The risk assessment considered six oyster harvest regions and four seasons for a total of 24 region/season combinations. The oyster harvest regions included: Gulf Coast (Louisiana), Gulf Coast (non-Louisiana), Mid-Atlantic, Northeast Atlantic, Pacific Northwest (Dredged) and Pacific Northwest (Intertidal). In the Gulf Coast, the harvest duration (i.e., the time between removal of the oyster from the water to unloading them at the dock) for Louisiana is typically much longer than for other states in that region (Florida, Mississippi, Texas, and Alabama). Since harvest duration can affect the levels of V. parahaemolyticus in raw oysters, the Gulf Coast was divided into two distinct regions. Likewise, the Pacific Northwest was divided into two distinct regions, but in this case it was based on harvest methods, dredging and intertidal. Oysters harvested in intertidal areas are typically exposed to higher temperatures before refrigeration than those harvested using dredging. For the intertidal harvest method, oysters are hand-picked when oyster reefs are exposed during the tide cycle and left in baskets until the tide rises to a sufficient depth to allow a boat to retrieve the basket.

The risk assessment had two main objectives:

  • determine the factors that contribute to the risk of becoming ill from the consumption of pathogenic V. parahaemolyticus in raw oysters; and
  • evaluate the likely public health impact of different control measures, including the effectiveness of current and alternative microbiological standards.

Data for this risk assessment were obtained from many sources, including both published and unpublished scientific literature and reports produced by various organizations such as State shellfish control authorities, the Centers for Disease Control and Prevention (CDC), the shellfish industry, the Interstate Shellfish Sanitation Conference (ISSC), and State Health Departments. In some instances the conduct of the risk assessment required that assumptions be made when data were incomplete. To the extent possible, research was specifically undertaken during the period between issuing the original draft and the current version to address data gaps previously identified. These new data have been incorporated into the risk assessment.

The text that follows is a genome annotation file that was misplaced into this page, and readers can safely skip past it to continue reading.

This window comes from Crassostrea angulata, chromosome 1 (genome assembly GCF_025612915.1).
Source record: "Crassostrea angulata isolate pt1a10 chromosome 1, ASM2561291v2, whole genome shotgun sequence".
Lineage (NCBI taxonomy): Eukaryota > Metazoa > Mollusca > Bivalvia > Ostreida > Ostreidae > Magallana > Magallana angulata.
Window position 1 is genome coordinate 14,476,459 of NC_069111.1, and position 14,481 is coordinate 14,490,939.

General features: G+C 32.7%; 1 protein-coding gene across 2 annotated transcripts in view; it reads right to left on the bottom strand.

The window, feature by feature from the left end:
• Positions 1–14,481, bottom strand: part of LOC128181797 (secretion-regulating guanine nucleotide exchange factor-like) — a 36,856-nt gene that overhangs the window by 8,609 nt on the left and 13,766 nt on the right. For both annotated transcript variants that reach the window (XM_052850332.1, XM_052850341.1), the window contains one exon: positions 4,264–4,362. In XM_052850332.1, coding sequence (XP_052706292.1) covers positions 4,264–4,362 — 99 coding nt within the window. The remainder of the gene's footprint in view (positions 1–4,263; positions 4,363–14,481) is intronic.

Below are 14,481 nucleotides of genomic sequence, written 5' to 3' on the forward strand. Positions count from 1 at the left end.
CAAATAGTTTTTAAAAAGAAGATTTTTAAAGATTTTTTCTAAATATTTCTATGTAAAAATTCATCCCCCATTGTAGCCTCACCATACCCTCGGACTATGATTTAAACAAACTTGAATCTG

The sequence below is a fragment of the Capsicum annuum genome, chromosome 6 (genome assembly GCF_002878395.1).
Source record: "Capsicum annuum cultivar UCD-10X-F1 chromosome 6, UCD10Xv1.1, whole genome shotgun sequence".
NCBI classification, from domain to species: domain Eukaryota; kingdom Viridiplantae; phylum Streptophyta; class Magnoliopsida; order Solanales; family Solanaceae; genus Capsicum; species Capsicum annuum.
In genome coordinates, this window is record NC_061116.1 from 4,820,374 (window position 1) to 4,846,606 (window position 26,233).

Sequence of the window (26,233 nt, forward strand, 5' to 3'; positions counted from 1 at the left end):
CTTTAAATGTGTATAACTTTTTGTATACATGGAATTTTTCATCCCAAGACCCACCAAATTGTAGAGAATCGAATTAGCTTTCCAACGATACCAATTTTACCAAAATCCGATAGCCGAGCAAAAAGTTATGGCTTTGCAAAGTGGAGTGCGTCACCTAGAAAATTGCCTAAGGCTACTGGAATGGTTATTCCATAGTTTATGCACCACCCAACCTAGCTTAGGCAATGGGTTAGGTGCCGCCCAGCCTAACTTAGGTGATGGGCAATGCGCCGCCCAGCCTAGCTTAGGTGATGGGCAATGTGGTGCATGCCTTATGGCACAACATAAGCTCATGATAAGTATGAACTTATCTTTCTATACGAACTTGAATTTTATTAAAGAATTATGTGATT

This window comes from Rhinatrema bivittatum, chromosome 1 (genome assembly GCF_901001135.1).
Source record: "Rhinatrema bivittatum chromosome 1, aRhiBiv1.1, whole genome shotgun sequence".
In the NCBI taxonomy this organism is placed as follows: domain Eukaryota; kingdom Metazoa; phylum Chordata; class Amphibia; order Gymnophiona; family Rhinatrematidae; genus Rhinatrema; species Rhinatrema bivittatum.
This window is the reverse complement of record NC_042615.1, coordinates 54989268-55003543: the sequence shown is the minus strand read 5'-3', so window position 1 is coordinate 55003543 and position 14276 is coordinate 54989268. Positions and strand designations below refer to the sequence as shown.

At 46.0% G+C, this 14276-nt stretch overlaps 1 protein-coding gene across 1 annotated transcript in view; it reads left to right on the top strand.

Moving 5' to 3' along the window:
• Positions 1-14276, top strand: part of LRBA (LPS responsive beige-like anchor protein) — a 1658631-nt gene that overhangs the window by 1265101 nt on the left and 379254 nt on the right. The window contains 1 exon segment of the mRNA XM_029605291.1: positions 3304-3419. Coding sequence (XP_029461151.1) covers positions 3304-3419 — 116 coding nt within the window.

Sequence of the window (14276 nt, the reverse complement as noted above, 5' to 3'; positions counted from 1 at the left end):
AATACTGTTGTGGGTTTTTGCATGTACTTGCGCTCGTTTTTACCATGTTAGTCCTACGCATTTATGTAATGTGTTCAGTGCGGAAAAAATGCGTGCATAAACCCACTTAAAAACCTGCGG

Results

The model predicts illnesses (gastroenteritis alone and gastroenteritis followed by septicemia) associated with the consumption of V. parahaemolyticus in raw oysters for the 24 region/season combinations. Summary Table 1 provides the risk on a "per serving basis" (i.e., the risk of becoming ill per serving of raw oysters) and Summary Table 2 provides the risk on a "per annum basis" (i.e., the predicted number of illnesses per year).

Summary Table 1. Predicted Mean Risk per Serving Associated with the Consumption of Pathogenic Vibrio parahaemolyticus in Raw Oysters
RegionMean Risk Per Servinga
SummerFallWinterSpringTotal
Gulf Coast (Louisiana)4.4 x 10−44.3 x 10−52.1 x 10−61.7 x 10−46.6 x 10−4
Gulf Coast (Non-Louisiana)b3.1 x 10−41.9 x 10−51.1 x 10−61.2 x 10−44.5 x 10−4
Mid-Atlantic9.2 x 10−52.2 x 10−61.1 x 10−83.1 x 10−51.3 x 10−4
Northeast Atlantic1.8 x 10−54.0 x 10−71.1 x 10−83.6 x 10−62.2 x 10−5
Pacific Northwest (Dredged)1.0 x 10−52.6 x 10−88.1 x 10−108.7 x 10−71.1 x 10−5
Pacific Northwest (Intertidal)c1.4 x 10−43.9 x 10−71.7 x 10−91.3 x 10−51.5 x 10−4

a Risk per serving refers to the predicted risk of an individual becoming ill (gastroenteritis alone or gastroenteritis followed by septicemia) when he or she consumes a single serving of raw oysters.

bIncludes oysters harvested from Florida, Mississippi, Texas, and Alabama. The time from harvest to refrigeration in these states is typically shorter than for Louisiana.

cOysters harvested using intertidal methods are typically exposed to higher temperature for longer times before refrigeration compared with dredged methods.

Summary Table 2. Predicted Mean Annual Number of Illnesses Associated with the Consumption of Vibrio parahaemolyticus in Raw Oysters
RegionMean Annual Illnessesa
SummerFallWinterSpringTotal
Gulf Coast (Louisiana)1,40613275052,050
Gulf Coast (Non-Louisiana)b299513193546
Mid-Atlantic74<1415
Northeast Atlantic142<1319
Pacific Northwest (Dredged)4<1<1<14
Pacific Northwest (Intertidal)c1731<118192
TOTAL1,903190107232,826